One of the best experiences of that first half of 2015 was hosting a foreign exchange student. Giovanni (who we all called Giovi, because we couldn't quite pronounce his name correctly) was one of the best students we could have asked for - kind, outgoing, did extremely well in school, and we got along really well. He taught us a lot about his home country, Germany, and I hope we helped him have a great American experience. It also gave my husband Nate and I an idea of how we could work together as parents - if we ever are fortunate enough to adopt. We obviously weren't perfect - but we survived and learned much about each other as well. It was hard to say goodbye when the time came in May!

Exciting things at the Oskaloosa Public Library this year included another round of Teen Tech Week, a fun program on prohibition that included a beer tasting at the library thanks to a partnership with the fantastic Cellar Peanut Pub, and the planning and execution of the summer reading program. One of my proudest moments was the kick-off party for the summer program - we had nearly 400 people from the community in attendance! Free hot dogs from the Oskaloosa Summer Lunch Program and free snow cones from SnoBiz were a draw - but it was still nice to see so many people excited about reading and going to the library.

In June, Nate accepted a position at the University of Kansas Libraries, and moved back to Lawrence, Kansas. It was a tough couple of months apart while I hunted for positions in the area and submitted my letter of resignation to Oskaloosa. It was tough leaving the Oskaloosa Public Library - I really enjoyed working with the kind, dedicated staff and the community. I'll miss developing programs and working with the teens and so much. But Nate and I were itching for more than Oskaloosa - the city - was offering us...

Nate and I then spent two weeks in Europe in August and September. Each new trip we take, we'll probably say it's the best one we've done yet - but it truly was a great experience. We visited many historical and touristy sites in London and the surrounding area, including the British National Library, King's Cross station, Highclere Castle (aka Downton Abbey), the Harry Potter Film Studios, and Stonehenge. Then we took the Eurostar over to Paris where we saw the Eiffel Tower, Notre Dame, the gardens of Versailles, and had a memorable dining experience at Dans le Nior - a restaurant where you eat in total darkness and are served by the visually impared.

In September, I also returned to the now renovated Lawrence Public Library - this time as a part-time Readers' Services assistant. After applying for a number of positions in the area, this was the first opportunity offered to me, and I just wanted to be able to make the transition to Lawrence with Nate. It's been an adjustment going from a full time administrative position to nearly entry level position, as anyone could imagine, but I'm still loving what I do. I'm in a brand new department totally dedicated to helping readers find their next books, and I've been challenged to improve my readers' advisory skills.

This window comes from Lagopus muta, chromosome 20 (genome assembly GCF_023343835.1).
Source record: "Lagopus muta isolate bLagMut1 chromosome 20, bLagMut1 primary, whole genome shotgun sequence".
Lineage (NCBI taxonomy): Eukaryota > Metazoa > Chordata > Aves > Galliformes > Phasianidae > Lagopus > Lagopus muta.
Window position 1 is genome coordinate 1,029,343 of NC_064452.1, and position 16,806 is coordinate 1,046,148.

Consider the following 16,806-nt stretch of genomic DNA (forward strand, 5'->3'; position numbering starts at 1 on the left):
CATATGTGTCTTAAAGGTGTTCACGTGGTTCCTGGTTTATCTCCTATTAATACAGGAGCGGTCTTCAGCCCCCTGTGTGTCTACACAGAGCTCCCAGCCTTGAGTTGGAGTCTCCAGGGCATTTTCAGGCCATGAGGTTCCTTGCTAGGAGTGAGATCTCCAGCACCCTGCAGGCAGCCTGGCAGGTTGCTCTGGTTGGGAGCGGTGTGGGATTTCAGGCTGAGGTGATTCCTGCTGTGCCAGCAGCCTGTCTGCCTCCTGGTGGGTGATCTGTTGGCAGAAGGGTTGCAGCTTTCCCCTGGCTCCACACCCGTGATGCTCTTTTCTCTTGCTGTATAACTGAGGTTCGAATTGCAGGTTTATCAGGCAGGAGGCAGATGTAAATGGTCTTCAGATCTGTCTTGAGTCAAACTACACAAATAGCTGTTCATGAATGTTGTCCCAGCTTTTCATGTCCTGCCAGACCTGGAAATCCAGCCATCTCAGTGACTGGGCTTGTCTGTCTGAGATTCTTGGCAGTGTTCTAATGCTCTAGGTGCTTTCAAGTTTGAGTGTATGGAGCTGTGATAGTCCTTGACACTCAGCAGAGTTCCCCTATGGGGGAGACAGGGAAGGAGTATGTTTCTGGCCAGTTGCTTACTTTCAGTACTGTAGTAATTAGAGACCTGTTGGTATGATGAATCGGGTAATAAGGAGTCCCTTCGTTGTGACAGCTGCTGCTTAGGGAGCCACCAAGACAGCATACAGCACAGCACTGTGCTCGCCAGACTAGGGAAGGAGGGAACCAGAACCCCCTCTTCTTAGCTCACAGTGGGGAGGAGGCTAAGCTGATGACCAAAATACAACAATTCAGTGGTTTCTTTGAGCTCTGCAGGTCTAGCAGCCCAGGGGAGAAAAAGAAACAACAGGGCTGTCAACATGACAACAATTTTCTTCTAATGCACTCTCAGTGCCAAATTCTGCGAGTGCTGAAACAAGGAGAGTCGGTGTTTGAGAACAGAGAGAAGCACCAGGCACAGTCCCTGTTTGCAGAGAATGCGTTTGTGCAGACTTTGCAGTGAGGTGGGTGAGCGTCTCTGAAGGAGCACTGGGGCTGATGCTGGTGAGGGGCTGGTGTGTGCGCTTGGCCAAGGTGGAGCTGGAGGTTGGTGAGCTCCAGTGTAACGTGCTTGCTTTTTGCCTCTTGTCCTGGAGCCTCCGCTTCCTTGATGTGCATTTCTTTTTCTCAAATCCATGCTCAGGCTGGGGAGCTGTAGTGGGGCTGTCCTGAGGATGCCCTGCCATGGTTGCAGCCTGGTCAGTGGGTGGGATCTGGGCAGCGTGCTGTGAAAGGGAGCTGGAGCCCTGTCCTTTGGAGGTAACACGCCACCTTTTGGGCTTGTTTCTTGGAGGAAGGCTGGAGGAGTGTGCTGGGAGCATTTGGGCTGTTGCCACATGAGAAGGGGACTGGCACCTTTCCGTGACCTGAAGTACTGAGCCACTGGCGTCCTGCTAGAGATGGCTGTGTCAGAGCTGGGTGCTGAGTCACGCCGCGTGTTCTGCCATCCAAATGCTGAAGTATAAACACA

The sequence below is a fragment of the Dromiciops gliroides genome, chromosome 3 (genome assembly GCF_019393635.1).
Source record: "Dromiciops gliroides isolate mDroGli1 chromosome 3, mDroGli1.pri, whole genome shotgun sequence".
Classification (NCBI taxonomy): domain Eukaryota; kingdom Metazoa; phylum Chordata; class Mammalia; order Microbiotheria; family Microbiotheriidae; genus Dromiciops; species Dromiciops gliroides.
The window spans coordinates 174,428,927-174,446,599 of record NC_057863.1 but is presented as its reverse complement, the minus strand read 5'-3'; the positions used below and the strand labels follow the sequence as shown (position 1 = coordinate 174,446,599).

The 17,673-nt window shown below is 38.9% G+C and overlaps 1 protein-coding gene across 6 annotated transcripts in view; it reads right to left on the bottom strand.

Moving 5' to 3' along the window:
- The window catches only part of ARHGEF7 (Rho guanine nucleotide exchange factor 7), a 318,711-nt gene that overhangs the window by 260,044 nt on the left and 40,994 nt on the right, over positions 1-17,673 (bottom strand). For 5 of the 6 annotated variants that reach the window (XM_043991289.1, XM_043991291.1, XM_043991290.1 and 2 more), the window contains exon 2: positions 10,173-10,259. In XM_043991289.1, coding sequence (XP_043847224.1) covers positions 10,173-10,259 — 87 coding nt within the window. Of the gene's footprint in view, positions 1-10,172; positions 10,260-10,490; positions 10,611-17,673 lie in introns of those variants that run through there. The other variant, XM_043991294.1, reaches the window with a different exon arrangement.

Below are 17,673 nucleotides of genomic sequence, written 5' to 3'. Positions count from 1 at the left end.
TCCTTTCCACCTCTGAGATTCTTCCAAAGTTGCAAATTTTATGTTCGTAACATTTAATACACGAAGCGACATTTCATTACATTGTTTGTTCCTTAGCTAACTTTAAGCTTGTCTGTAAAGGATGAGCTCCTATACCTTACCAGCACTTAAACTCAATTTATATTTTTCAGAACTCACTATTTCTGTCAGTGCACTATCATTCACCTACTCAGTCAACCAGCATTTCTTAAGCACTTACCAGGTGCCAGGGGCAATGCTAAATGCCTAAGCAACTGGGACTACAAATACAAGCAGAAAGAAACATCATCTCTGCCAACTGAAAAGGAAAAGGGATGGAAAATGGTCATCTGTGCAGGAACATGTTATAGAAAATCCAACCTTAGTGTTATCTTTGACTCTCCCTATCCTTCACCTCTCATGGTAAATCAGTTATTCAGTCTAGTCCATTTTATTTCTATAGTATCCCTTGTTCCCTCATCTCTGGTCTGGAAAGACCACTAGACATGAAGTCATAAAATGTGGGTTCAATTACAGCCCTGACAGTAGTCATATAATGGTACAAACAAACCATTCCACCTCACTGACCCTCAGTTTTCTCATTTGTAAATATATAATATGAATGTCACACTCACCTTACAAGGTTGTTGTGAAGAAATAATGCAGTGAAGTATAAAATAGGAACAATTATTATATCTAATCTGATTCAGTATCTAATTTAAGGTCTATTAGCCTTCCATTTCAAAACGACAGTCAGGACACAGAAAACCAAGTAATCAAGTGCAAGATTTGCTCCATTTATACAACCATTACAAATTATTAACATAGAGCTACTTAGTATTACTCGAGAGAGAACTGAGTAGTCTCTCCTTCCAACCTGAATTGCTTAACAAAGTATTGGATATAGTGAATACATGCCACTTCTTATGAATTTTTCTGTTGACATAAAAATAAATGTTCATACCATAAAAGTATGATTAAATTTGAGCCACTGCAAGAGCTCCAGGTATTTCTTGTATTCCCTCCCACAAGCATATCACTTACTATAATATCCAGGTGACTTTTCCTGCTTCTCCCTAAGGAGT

Swanky new LPL headshot!

Way back in May or so, I was invited to give the closing key note presentation at the joint Kansas and Missouri Library Association conference in Kansas City, Missouri the first weekend of October. Definitely another highlight of my year, I got to share Librarian Problems with about 400 librarians! The somewhat well-known tumblr I created nearly four years ago has gained over 20,000 followers and more than 15,000 likes on Facebook. I had tons of fun sharing and laughing with the crowd!

Though I'm kind of back where I began in libraries and in Lawrence, Nate and I are really glad to be here. We really love the city, and there's much more going on for us - restaurants, cultural events, a larger university, etc. In order to help make ends meet, I also took on a part time job at a local grocer - but that didn't last too long. Between worrying about scheduling conflicts to working with (sometimes) impatient customers to freaking out about my drawer being short, I felt it was too much stress and that I could spend my time doing much more productive things. Like writing. 

So perhaps you'll see more posts from me in 2016? Who knows! Thanks for reading - and I hope you have a happy and festive New Year!

Wednesday, August 12, 2015

I Need a Library Job: The Struggle is Real

Sometimes you have to take a risk and hope for the best. I’ve shared this news with my friends, family and the community already, but I’ve officially turned in my resignation to the Oskaloosa Public Library – my last day will be September 11. My husband was offered and accepted a really great position with KU Libraries in June, and I’ll be moving back to Lawrence, Kansas to join him. Thus, I’ve been in job search mode for the past couple of months. And the struggle is real.